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In C, I know I can dynamically allocate a two-dimensional array on the heap using the following code:

int** someNumbers = malloc(arrayRows*sizeof(int*));

for (i = 0; i < arrayRows; i++) {
    someNumbers[i] = malloc(arrayColumns*sizeof(int));
}

Clearly, this actually creates a one-dimensional array of pointers to a bunch of separate one-dimensional arrays of integers, and "The System" can figure out what I mean when I ask for:

someNumbers[4][2];

But when I statically declare a 2D array, as in the following line...:

int someNumbers[ARRAY_ROWS][ARRAY_COLUMNS];

...does a similar structure get created on the stack, or is it of another form completely? (i.e. is it a 1D array of pointers? If not, what is it, and how do references to it get figured out?)

Also, when I said, "The System," what is actually responsible for figuring that out? The kernel? Or does the C compiler sort it out while compiling?

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4  
I'd give more than +1 if I could. –  Rob Lachlan Apr 2 '10 at 4:48
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4 Answers

up vote 35 down vote accepted

A static two-dimensional array looks like an array of arrays - it's just laid out contiguously in memory. Arrays are not the same thing as pointers, but because you can often use them pretty much interchangeably it can get confusing sometimes. The compiler keeps track properly, though, which makes everything line up nicely. You do have to be careful with static 2D arrays like you mention, since if you try to pass one to a function taking an int ** parameter, bad things are going to happen. Here's a quick example:

int array1[2][2] = {{0, 1}, {2, 3}};

In memory looks like this:

0 1 2 3

exactly the same as:

int array2[4] = { 0, 1, 2, 3 };

But if you try to pass array1 to this function:

void function1(int **a);

you'll get a warning (and the app will fail to access the array correctly):

warning: passing argument 1 of ‘function1’ from incompatible pointer type

Because a 2D array is not the same as int **. The automatic decaying of an array into a pointer only goes "one level deep" so to speak. You need to declare the function as:

void function2(int a[][2]);

or

void function2(int a[2][2]);

To make everything happy.

This same concept extends to n-dimensional arrays. Taking advantage of this kind of funny business in your application generally only makes it harder to understand, though. So be careful out there.

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Thanks for the explanation. So "void function2(int a[][2]);" will accept both statically and dynamically declared 2D's? And I guess it's still good practice/essential to pass in the length of the array as well if the first dimension is left as []? –  Chris Cooper Apr 2 '10 at 17:32
    
@Chris I don't think so - you'll have a hard time making C swizzle a stack- or globally-allocated array into a bunch of pointers. –  Carl Norum Apr 3 '10 at 16:00
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The answer is based on the idea that C doesn't really have 2D arrays - it has arrays-of-arrays. When you declare this:

int someNumbers[4][2];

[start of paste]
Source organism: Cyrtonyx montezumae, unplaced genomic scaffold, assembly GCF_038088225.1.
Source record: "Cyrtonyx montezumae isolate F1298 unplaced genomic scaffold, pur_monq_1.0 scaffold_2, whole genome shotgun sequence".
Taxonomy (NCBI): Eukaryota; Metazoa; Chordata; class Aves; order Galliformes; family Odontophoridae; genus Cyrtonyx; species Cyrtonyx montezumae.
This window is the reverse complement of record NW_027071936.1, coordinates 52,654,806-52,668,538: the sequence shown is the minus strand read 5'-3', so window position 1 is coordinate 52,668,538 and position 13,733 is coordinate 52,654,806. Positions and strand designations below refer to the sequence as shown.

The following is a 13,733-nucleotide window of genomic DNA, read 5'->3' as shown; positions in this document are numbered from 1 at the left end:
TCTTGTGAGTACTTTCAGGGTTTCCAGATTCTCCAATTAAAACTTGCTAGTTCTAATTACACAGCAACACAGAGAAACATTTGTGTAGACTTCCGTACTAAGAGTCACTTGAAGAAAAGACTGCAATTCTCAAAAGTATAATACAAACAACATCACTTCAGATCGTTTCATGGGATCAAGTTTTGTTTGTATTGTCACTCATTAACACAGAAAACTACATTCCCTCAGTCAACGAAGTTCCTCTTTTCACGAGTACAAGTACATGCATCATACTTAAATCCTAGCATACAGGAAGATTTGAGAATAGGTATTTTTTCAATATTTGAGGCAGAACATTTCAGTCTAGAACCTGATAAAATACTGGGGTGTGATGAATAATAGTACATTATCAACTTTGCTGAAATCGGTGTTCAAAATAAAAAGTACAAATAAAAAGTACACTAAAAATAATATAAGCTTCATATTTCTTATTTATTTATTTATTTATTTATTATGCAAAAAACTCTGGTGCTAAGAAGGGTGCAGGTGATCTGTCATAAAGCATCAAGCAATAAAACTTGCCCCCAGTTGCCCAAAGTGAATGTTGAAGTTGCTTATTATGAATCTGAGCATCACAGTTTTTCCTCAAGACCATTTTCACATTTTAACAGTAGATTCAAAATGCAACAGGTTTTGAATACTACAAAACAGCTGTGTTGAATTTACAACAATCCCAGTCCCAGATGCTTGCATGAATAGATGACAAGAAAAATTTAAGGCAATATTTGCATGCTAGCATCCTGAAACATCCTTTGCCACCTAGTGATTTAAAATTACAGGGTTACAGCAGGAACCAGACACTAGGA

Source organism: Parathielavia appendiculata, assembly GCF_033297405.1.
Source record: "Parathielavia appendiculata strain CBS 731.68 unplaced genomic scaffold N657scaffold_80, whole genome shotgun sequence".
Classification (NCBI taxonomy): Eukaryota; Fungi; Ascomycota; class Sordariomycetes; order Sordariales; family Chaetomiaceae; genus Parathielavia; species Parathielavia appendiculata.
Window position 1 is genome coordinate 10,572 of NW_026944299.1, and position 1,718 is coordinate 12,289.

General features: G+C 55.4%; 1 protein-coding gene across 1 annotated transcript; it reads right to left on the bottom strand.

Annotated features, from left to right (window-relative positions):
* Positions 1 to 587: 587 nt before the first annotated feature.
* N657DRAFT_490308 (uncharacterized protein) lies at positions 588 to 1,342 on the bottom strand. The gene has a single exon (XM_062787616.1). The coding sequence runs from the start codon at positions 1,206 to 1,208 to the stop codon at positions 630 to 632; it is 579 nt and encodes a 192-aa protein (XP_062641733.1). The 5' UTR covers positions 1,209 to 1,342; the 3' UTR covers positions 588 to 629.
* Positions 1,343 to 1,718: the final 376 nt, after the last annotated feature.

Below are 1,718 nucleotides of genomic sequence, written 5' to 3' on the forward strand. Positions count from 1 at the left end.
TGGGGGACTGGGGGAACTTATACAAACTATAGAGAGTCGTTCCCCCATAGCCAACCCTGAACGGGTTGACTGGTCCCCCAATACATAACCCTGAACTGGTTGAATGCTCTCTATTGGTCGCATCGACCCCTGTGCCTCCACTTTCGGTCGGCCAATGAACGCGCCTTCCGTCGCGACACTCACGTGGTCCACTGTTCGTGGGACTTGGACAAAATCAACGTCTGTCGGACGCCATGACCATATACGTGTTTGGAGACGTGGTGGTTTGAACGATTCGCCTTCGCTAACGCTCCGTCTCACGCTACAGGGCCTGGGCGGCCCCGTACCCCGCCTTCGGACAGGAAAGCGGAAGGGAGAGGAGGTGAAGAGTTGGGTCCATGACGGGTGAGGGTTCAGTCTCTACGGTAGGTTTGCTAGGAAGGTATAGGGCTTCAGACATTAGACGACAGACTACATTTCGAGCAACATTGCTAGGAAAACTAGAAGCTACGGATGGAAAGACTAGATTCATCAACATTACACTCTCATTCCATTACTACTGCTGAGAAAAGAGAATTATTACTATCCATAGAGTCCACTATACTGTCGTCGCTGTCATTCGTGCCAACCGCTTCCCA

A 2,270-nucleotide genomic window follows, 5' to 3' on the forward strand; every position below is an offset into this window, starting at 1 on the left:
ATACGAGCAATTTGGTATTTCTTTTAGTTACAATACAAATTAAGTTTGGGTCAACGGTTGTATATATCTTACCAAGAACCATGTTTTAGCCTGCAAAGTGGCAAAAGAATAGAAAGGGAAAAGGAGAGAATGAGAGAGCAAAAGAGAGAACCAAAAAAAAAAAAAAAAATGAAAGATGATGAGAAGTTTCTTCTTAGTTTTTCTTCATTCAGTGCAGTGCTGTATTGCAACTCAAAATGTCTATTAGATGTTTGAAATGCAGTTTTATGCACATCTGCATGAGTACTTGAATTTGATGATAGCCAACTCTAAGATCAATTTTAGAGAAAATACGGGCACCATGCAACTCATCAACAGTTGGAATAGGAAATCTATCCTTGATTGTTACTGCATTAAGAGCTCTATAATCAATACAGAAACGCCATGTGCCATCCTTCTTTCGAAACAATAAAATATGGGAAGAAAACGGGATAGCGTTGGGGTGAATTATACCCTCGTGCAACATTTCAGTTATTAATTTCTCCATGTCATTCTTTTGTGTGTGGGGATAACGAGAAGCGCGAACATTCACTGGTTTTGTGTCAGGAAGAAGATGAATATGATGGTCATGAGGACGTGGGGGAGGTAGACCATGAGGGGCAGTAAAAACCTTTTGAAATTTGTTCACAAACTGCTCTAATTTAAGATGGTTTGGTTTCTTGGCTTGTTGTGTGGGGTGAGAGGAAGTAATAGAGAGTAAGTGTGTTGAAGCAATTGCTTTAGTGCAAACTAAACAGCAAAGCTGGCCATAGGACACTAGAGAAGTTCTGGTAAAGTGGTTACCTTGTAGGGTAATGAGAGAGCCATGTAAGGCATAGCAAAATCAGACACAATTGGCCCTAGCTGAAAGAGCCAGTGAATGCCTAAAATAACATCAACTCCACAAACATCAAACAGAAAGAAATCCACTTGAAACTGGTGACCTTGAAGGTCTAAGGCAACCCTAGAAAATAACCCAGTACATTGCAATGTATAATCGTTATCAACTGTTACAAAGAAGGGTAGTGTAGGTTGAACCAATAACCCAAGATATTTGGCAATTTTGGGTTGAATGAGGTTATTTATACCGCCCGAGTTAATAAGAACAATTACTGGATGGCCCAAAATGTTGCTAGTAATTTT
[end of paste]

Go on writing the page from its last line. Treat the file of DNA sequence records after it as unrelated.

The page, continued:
You are asking for someNumbers to be an array of 4 elements, where each element of that array is of type int [2] (which is itself an array of 2 ints).

The other part of the puzzle is that arrays are always laid out contiguously in memory. If you ask for:

sometype_t array[4];

then that will always look like this:

| sometype_t | sometype_t | sometype_t | sometype_t |

(4 sometype_t objects laid out next to each other, with no spaces in between). So in your someNumbers array-of-arrays, it'll look like this:

| int [2]    | int [2]    | int [2]    | int [2]    |

And each int [2] element is itself an array, that looks like this:

| int        | int        |

So overall, you get this:

| int | int  | int | int  | int | int  | int | int  |
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Thank you. This was also very clear. –  Chris Cooper Apr 2 '10 at 17:38
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unsigned char MultiArray[5][2]={{0,1},{2,3},{4,5},{6,7},{8,9}};

in memory is equal to:

unsigned char SingleArray[10]={0,1,2,3,4,5,6,7,8,9};
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this much clearer than the arr[2][2] example, thanks –  tarabyte Jan 28 at 21:53
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In answer to your also: Both, though the compiler is doing most of the heavy lifting.

In the case of statically allocated arrays, "The System" will be the compiler. It will reserve the memory like it would for any stack variable.

In the case of the malloc'd array, "The System" will be the implementer of malloc (the kernel usually). All the compiler will allocate is the base pointer.

The compiler is always going to handle the type as what they are declared to be except in the example Carl gave where it can figure out interchangeable usage. This is why if you pass in a [][] to a function it must assume that it is a statically allocated flat, where ** is assumed to be pointer to pointer.

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Cool. I guess that makes sense. Thanks. –  Chris Cooper Apr 2 '10 at 17:34
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protected by Paulpro Jun 10 '13 at 0:27

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